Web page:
Capers are pickled flower buds.
Used to flavor to fish, poultry, sandwiches, soups, salads, and martinis, immature buds from the caper bush have been collected, dried, brined, and then pickled for over 2500 years. This plant thrives in harsh conditions, with only a little water, making it a good choice for Bay Area foodscapes.
The caper bush
Caper bushes (Capparis spinosa), also known as Flinders Rose, are broadleaf perennial evergreens that thrive in harsh conditions, with very little water. Native to Australia and Southern Eurasia, caper bushes are now naturalized throughout many Mediterranean regions. Plants can grow 2 to 3 feet high and wide, though they tend to stay low to the ground. Round or oval edible leaves are thick and leathery. Showy white or pinkish-white flowers (2-3”) feature several pale purple stamens and a sweet fragrance.
After the flowers have attracted pollinators and fertilization has occurred, caper berries emerge. Caper berries are oblong fruits that contain many seeds. These fruits are also pickled and eaten, along with the leaves. Caper bushes have strong relationships with mycorrhizae (root fungi) that help them extract nutrients from poor soils. Capers grow well on rocky areas and in soils with higher than normal salinity.
How to grow capers
You can grow your own capers from seed. Simply place fresh seeds in rich potting soil, with good drainage, and add water. Older seeds may have entered dormancy and will need stratification (cold treatment) to germinate. Caper bushes can also be grown from stem cuttings. Stem cuttings are most successful when tender new shoots are used. Instead of producing leaves at leaf nodes placed below the soil level, they produce roots. Rooting powder (auxin) is commonly applied to encourage root growth. Caper bushes produced by cuttings are generally less drought tolerant in their early years than plants produced by seed, so water accordingly. There are poisonous varieties of caper, so be sure to get your seeds or cuttings from a reputable supplier.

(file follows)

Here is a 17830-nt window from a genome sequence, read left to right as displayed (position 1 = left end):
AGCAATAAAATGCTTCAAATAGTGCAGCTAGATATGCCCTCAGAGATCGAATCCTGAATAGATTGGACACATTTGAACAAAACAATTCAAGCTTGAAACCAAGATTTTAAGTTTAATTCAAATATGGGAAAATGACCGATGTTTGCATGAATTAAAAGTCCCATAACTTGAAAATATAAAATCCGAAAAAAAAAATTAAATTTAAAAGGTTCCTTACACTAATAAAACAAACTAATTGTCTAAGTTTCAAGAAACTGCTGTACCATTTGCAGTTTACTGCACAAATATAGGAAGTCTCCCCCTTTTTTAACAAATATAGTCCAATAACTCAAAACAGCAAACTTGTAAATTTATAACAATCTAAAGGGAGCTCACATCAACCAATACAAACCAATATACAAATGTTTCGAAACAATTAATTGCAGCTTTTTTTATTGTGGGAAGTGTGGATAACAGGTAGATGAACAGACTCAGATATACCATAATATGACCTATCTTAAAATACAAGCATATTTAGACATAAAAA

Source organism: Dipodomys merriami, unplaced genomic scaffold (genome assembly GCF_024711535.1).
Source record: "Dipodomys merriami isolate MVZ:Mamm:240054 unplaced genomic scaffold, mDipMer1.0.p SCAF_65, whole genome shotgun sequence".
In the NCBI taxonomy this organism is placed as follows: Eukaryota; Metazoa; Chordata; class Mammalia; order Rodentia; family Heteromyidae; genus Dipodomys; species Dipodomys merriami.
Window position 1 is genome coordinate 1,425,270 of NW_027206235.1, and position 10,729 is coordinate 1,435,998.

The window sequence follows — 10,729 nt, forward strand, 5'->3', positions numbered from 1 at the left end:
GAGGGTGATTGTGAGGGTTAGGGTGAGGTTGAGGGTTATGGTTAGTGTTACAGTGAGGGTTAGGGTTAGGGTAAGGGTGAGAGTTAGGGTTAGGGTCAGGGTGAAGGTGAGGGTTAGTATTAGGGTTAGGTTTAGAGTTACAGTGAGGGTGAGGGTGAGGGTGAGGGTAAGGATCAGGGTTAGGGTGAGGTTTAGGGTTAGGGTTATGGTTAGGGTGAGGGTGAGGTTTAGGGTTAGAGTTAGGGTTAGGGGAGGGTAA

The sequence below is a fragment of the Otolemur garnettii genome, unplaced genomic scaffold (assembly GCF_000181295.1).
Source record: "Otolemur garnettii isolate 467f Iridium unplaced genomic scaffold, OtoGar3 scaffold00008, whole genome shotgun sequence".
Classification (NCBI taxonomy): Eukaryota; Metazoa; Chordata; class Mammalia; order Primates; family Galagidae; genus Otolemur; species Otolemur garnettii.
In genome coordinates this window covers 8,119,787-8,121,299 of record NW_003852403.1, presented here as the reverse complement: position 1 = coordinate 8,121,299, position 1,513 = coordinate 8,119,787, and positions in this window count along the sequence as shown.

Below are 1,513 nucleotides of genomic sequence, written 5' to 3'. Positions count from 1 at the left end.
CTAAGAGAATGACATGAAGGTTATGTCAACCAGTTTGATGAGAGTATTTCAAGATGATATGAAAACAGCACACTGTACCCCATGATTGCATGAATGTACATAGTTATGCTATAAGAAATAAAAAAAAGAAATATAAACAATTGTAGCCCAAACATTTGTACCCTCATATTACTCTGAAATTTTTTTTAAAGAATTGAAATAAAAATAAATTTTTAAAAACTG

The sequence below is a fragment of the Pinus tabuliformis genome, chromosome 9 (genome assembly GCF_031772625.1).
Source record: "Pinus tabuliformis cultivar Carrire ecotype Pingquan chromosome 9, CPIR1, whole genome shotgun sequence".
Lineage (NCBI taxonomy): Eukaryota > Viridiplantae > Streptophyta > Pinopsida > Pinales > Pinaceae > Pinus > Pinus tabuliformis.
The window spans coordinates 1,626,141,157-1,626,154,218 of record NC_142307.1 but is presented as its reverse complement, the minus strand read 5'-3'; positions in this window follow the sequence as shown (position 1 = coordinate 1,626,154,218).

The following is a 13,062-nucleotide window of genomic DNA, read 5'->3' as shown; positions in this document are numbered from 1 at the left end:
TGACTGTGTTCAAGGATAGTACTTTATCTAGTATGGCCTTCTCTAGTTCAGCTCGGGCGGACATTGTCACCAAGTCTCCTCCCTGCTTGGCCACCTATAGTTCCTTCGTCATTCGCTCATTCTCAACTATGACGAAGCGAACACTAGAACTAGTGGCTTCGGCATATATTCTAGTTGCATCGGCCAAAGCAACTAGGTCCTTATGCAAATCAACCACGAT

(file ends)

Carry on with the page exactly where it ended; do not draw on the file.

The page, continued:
Caper bushes love wet springs and hot, dry summers. They grow best in USDA Hardiness Zones 8 - 10, in full sun. While they can tolerate temperatures above 100°F, they do require frost protection. Once a caper bush is well established, the root system and soil level stump may be able to withstand limited freezing temperatures.
The smallest, youngest flower buds make the best capers, so daily harvesting is recommended during the flowering season (May through August). When they are ready to pick, caper buds will be dark, olive green, and about the size of a kernel of corn. (They shrink during pickling.) Caper bushes produce curved thorns, so be careful! One of the nicest things about growing your own capers is if you happen to miss a few buds, you end up with beautiful, fragrant flowers! It's a win-win situation!
The tangy flavor of capers is partly from the salt and vinegar used in brining, and partly from the mustard oil produced by the plant.
Did you know that it is capers that give tartar sauce its unique flavor? I didn’t either.
Note: If you are a Santa Clara County (CA) resident, caper bushes are on the Qualified Plants List for the Lawn Replacement Rebate. It’s an excellent way to get paid to replace your lawn with something more productive and environmentally friendly!
I hope this information inspires you to grow more of your own food. You can ask your garden questions on my Home page.